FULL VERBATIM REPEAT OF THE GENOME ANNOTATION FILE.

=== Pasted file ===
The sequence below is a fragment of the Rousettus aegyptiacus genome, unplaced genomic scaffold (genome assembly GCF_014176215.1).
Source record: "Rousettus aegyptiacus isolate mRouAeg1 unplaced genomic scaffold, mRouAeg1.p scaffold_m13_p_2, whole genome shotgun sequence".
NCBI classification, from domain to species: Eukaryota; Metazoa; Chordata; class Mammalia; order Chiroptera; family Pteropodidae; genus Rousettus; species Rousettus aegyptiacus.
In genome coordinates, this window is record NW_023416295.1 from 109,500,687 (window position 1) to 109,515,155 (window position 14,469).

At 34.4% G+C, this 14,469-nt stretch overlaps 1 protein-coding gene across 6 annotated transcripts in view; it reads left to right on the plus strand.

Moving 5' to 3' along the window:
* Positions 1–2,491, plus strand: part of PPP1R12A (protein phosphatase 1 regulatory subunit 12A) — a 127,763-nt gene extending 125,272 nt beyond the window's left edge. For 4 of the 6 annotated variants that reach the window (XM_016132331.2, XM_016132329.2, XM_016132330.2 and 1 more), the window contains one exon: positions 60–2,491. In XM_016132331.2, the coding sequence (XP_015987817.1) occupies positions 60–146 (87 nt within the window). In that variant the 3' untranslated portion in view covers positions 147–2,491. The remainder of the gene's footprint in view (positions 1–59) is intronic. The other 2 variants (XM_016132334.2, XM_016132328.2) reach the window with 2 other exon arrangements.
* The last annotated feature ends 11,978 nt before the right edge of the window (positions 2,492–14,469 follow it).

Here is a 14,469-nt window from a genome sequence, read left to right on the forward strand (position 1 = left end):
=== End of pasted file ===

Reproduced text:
The sequence below is a fragment of the Rousettus aegyptiacus genome, unplaced genomic scaffold (genome assembly GCF_014176215.1).
Source record: "Rousettus aegyptiacus isolate mRouAeg1 unplaced genomic scaffold, mRouAeg1.p scaffold_m13_p_2, whole genome shotgun sequence".
NCBI classification, from domain to species: Eukaryota; Metazoa; Chordata; class Mammalia; order Chiroptera; family Pteropodidae; genus Rousettus; species Rousettus aegyptiacus.
In genome coordinates, this window is record NW_023416295.1 from 109,500,687 (window position 1) to 109,515,155 (window position 14,469).

At 34.4% G+C, this 14,469-nt stretch overlaps 1 protein-coding gene across 6 annotated transcripts in view; it reads left to right on the plus strand.

Moving 5' to 3' along the window:
* Positions 1–2,491, plus strand: part of PPP1R12A (protein phosphatase 1 regulatory subunit 12A) — a 127,763-nt gene extending 125,272 nt beyond the window's left edge. For 4 of the 6 annotated variants that reach the window (XM_016132331.2, XM_016132329.2, XM_016132330.2 and 1 more), the window contains one exon: positions 60–2,491. In XM_016132331.2, the coding sequence (XP_015987817.1) occupies positions 60–146 (87 nt within the window). In that variant the 3' untranslated portion in view covers positions 147–2,491. The remainder of the gene's footprint in view (positions 1–59) is intronic. The other 2 variants (XM_016132334.2, XM_016132328.2) reach the window with 2 other exon arrangements.
* The last annotated feature ends 11,978 nt before the right edge of the window (positions 2,492–14,469 follow it).

Here is a 14,469-nt window from a genome sequence, read left to right on the forward strand (position 1 = left end):